“Full transparency and new independent watchdog will give UK taxpayers value for money in aid”

Copied from the DFID website, 3rd June 2010:

[Please post your Comments below and/or on the Guardian Katine website ]

“British taxpayers will see exactly how and where overseas aid money is being spent and a new independent watchdog will help ensure this aid is good value for money, International Development Secretary Andrew Mitchell has announced.

In his first major speech as Development Secretary, Mr Mitchell said he had taken the key steps towards creating an independent aid watchdog to ensure value for money. He also announced a new UKaid Transparency Guarantee to ensure that full information on all DFID’s spending is published on the departmental website.

The information will also be made available to the people who benefit from aid funding: communities and families living in the world’s poorest countries.

These moves come as part of a wider drive to refocus DFID’s work so British taxpayers’ money is spent transparently and on key priority issues such as maternal mortality and disease prevention.”

In Mr Mitchell’s speech, delivered at the Royal Society with Oxfam and Policy Exchange, he argued that overseas aid is both morally right and in Britain’s national interest but that taxpayers need to see more evidence their money is being spent well. Continue reading ““Full transparency and new independent watchdog will give UK taxpayers value for money in aid””

NZAID 2008 Evaluations and Reviews: Annual Report on Quality, 2009

Prepared by Miranda Cahn, Evaluation Advisor, Strategy, Advisory and Evaluation Group, NZAID, Wellington, August 2009. Available online

Executive Summary


The New Zealand Agency for International Development (NZAID) is committed to improving evaluative activity1, including evaluations and reviews. Since 2005 NZAID has undertaken annual desk studies of the evaluations and reviews completed by NZAID during the previous calendar year. This 2009 study assesses the quality of 29 NZAID commissioned evaluations and reviews that were submitted to the NZAID Evaluation and Review Committee (ERC) during 2008, and their associated Terms of Reference (TOR). The study identifies areas where quality is of a high standard, and areas where improvement is needed. Recommendations are made on how improvements to NZAID commissioned evaluations and reviews could be facilitated.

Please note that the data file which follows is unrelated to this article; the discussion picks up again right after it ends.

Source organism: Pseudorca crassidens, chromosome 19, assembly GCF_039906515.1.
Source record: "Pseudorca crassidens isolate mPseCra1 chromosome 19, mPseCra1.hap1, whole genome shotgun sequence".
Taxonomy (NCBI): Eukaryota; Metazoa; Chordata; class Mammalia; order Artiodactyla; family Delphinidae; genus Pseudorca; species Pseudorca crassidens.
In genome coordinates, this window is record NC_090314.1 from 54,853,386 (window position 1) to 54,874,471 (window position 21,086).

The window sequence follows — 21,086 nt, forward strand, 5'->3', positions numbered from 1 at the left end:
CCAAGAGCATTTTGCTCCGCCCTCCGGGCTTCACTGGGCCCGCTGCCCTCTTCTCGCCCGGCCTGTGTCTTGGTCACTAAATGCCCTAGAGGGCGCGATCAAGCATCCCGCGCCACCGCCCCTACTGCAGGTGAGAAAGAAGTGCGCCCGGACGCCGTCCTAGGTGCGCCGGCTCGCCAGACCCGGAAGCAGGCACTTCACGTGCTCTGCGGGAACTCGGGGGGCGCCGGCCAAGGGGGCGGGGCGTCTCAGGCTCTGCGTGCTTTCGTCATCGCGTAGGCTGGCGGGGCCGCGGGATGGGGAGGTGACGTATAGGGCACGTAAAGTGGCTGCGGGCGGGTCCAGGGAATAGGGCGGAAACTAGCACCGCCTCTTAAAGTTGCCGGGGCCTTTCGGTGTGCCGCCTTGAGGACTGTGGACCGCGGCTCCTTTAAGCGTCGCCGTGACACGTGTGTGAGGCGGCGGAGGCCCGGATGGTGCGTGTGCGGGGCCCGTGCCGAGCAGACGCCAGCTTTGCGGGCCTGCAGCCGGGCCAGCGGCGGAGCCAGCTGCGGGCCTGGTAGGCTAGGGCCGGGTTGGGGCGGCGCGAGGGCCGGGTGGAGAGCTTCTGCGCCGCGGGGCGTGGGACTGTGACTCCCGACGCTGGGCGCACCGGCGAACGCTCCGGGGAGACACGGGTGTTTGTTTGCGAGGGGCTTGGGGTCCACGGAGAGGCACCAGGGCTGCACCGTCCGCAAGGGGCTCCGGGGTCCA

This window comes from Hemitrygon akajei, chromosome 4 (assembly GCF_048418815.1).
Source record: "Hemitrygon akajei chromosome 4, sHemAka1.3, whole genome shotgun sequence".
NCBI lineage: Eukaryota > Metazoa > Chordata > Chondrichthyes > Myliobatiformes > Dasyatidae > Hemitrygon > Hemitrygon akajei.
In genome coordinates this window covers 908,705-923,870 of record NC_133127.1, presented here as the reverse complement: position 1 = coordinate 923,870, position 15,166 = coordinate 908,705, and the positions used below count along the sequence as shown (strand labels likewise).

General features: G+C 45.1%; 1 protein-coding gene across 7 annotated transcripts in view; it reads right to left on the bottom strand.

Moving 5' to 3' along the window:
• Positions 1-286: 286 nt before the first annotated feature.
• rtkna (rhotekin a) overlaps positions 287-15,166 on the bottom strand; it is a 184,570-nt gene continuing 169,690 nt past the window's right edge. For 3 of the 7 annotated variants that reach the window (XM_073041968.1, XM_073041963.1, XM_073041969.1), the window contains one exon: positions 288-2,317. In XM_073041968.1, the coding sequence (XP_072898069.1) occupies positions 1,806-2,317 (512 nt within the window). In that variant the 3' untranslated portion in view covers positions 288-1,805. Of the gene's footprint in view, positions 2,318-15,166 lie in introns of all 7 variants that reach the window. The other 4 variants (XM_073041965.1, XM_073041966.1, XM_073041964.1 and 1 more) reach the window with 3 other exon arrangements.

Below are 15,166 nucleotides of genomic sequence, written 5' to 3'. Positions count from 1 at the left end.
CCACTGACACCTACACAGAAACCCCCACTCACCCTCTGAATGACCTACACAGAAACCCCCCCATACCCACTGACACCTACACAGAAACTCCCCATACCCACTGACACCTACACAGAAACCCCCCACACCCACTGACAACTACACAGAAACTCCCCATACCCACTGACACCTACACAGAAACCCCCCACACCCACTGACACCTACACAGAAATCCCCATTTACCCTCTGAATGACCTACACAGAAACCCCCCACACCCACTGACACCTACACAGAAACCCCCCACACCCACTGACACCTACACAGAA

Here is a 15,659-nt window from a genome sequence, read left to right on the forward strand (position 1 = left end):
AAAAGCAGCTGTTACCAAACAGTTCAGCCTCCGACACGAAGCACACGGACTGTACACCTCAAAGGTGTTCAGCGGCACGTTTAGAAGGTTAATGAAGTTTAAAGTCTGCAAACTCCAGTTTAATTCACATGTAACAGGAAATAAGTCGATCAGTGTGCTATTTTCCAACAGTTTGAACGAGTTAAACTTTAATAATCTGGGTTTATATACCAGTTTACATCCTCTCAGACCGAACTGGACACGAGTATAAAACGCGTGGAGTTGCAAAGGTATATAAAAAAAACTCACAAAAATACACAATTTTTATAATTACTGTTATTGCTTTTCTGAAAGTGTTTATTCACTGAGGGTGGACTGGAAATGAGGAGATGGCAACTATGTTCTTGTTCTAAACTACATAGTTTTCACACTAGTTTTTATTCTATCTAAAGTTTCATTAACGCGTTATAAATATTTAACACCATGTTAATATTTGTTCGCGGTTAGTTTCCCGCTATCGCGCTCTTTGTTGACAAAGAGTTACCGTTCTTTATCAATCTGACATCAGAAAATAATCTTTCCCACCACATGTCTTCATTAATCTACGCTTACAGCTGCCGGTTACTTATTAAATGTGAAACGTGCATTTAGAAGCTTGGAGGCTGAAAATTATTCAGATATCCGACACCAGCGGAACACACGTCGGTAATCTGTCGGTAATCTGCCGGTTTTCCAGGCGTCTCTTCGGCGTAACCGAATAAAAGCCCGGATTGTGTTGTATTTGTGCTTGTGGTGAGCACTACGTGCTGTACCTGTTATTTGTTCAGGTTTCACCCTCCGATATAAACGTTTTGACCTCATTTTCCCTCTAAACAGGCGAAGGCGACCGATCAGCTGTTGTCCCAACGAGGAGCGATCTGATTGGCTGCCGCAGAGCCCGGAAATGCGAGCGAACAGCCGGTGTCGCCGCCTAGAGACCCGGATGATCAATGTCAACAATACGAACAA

The objectives of the study are to:

• assess the quality of the TOR with reference to the NZAID Guidelines on Developing TOR for Reviews and Evaluations

• assess the quality of the NZAID 2008 evaluation and review with reference to the NZAID Evaluation Policy, relevant NZAID Guidelines and Development Assistance Committee of Organisation for Economic Cooperation and Development (DAC) Evaluation Quality Standards

• identify, describe and discuss key quality aspects of the TOR and evaluation and review reports that were of a high standard and those that should be improved in future. Continue reading “NZAID 2008 Evaluations and Reviews: Annual Report on Quality, 2009”

Assessing aid impact: a review of Norwegian evaluation practice

Authors: Espen Villanger ; Alf Morten Jerve
Published in: Journal of Development Effectiveness, Volume 1, Issue 2

June 2009 , pages 171 – 194

Warning: Unfortunately you have to pay to get access to this article in full


This article reviews recent Norwegian aid evaluations with a mandate to study impact, and assesses how the evaluators establish causal effects. The analytical challenges encountered in the seven studies reviewed are: (1) the Terms of Reference ask for evidence of impact where this is not possible to identify, (2) the distinction between impacts of the aid element versus other components is often blurred, and (3) the methodological approaches to identify impact are either poorly developed or applied superficially. A main conclusion is that most of the evaluators did not have the necessary time or budget to conduct a proper impact evaluation given the large number of questions raised in the commissioning agency.

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NAO Review – DFID: Progress in improving performance management

Publication date: 12 May 2009 . Full report (PDF – 366KB)

Executive Summary